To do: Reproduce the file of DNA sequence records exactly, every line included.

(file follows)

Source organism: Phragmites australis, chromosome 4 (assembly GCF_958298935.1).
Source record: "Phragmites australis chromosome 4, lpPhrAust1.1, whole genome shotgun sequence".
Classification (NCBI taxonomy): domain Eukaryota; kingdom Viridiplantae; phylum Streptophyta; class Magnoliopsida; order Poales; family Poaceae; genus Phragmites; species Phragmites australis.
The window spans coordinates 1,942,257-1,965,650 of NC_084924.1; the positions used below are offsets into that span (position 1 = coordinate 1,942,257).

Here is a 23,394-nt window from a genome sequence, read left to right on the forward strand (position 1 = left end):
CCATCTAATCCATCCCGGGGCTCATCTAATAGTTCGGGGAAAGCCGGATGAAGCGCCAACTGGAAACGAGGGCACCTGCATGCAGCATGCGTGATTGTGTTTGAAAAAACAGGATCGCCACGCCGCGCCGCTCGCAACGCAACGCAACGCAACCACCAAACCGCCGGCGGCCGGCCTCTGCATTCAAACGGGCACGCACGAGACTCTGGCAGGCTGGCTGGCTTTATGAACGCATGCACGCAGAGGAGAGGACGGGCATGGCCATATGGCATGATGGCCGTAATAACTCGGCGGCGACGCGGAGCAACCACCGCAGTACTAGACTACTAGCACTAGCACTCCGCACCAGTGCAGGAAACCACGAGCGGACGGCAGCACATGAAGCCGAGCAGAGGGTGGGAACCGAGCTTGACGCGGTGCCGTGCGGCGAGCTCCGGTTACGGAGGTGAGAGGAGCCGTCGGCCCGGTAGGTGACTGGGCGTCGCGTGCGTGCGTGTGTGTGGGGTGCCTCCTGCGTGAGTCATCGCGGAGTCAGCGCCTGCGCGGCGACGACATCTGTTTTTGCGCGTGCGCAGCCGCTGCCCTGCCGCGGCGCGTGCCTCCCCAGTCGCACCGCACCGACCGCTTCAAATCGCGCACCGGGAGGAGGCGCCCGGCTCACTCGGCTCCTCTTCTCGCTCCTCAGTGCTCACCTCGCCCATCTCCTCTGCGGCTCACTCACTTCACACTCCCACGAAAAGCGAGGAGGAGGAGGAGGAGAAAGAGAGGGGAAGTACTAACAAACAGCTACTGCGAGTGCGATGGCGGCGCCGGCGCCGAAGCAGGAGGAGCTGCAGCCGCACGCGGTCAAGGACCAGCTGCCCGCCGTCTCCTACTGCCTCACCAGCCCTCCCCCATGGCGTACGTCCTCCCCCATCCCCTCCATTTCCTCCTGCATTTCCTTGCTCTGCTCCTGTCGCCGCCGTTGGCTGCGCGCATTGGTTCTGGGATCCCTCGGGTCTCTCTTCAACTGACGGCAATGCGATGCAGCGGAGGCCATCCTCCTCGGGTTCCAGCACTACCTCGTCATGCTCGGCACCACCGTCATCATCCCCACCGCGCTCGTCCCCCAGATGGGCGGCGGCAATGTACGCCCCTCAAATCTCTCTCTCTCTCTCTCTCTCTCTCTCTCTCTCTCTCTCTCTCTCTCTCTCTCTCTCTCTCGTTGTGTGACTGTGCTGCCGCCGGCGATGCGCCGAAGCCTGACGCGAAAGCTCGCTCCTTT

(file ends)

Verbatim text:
Source organism: Phragmites australis, chromosome 4 (assembly GCF_958298935.1).
Source record: "Phragmites australis chromosome 4, lpPhrAust1.1, whole genome shotgun sequence".
Classification (NCBI taxonomy): domain Eukaryota; kingdom Viridiplantae; phylum Streptophyta; class Magnoliopsida; order Poales; family Poaceae; genus Phragmites; species Phragmites australis.
The window spans coordinates 1,942,257-1,965,650 of NC_084924.1; the positions used below are offsets into that span (position 1 = coordinate 1,942,257).

Here is a 23,394-nt window from a genome sequence, read left to right on the forward strand (position 1 = left end):
CCATCTAATCCATCCCGGGGCTCATCTAATAGTTCGGGGAAAGCCGGATGAAGCGCCAACTGGAAACGAGGGCACCTGCATGCAGCATGCGTGATTGTGTTTGAAAAAACAGGATCGCCACGCCGCGCCGCTCGCAACGCAACGCAACGCAACCACCAAACCGCCGGCGGCCGGCCTCTGCATTCAAACGGGCACGCACGAGACTCTGGCAGGCTGGCTGGCTTTATGAACGCATGCACGCAGAGGAGAGGACGGGCATGGCCATATGGCATGATGGCCGTAATAACTCGGCGGCGACGCGGAGCAACCACCGCAGTACTAGACTACTAGCACTAGCACTCCGCACCAGTGCAGGAAACCACGAGCGGACGGCAGCACATGAAGCCGAGCAGAGGGTGGGAACCGAGCTTGACGCGGTGCCGTGCGGCGAGCTCCGGTTACGGAGGTGAGAGGAGCCGTCGGCCCGGTAGGTGACTGGGCGTCGCGTGCGTGCGTGTGTGTGGGGTGCCTCCTGCGTGAGTCATCGCGGAGTCAGCGCCTGCGCGGCGACGACATCTGTTTTTGCGCGTGCGCAGCCGCTGCCCTGCCGCGGCGCGTGCCTCCCCAGTCGCACCGCACCGACCGCTTCAAATCGCGCACCGGGAGGAGGCGCCCGGCTCACTCGGCTCCTCTTCTCGCTCCTCAGTGCTCACCTCGCCCATCTCCTCTGCGGCTCACTCACTTCACACTCCCACGAAAAGCGAGGAGGAGGAGGAGGAGAAAGAGAGGGGAAGTACTAACAAACAGCTACTGCGAGTGCGATGGCGGCGCCGGCGCCGAAGCAGGAGGAGCTGCAGCCGCACGCGGTCAAGGACCAGCTGCCCGCCGTCTCCTACTGCCTCACCAGCCCTCCCCCATGGCGTACGTCCTCCCCCATCCCCTCCATTTCCTCCTGCATTTCCTTGCTCTGCTCCTGTCGCCGCCGTTGGCTGCGCGCATTGGTTCTGGGATCCCTCGGGTCTCTCTTCAACTGACGGCAATGCGATGCAGCGGAGGCCATCCTCCTCGGGTTCCAGCACTACCTCGTCATGCTCGGCACCACCGTCATCATCCCCACCGCGCTCGTCCCCCAGATGGGCGGCGGCAATGTACGCCCCTCAAATCTCTCTCTCTCTCTCTCTCTCTCTCTCTCTCTCTCTCTCTCTCTCTCTCTCTCTCTCTCTCGTTGTGTGACTGTGCTGCCGCCGGCGATGCGCCGAAGCCTGACGCGAAAGCTCGCTCCTTT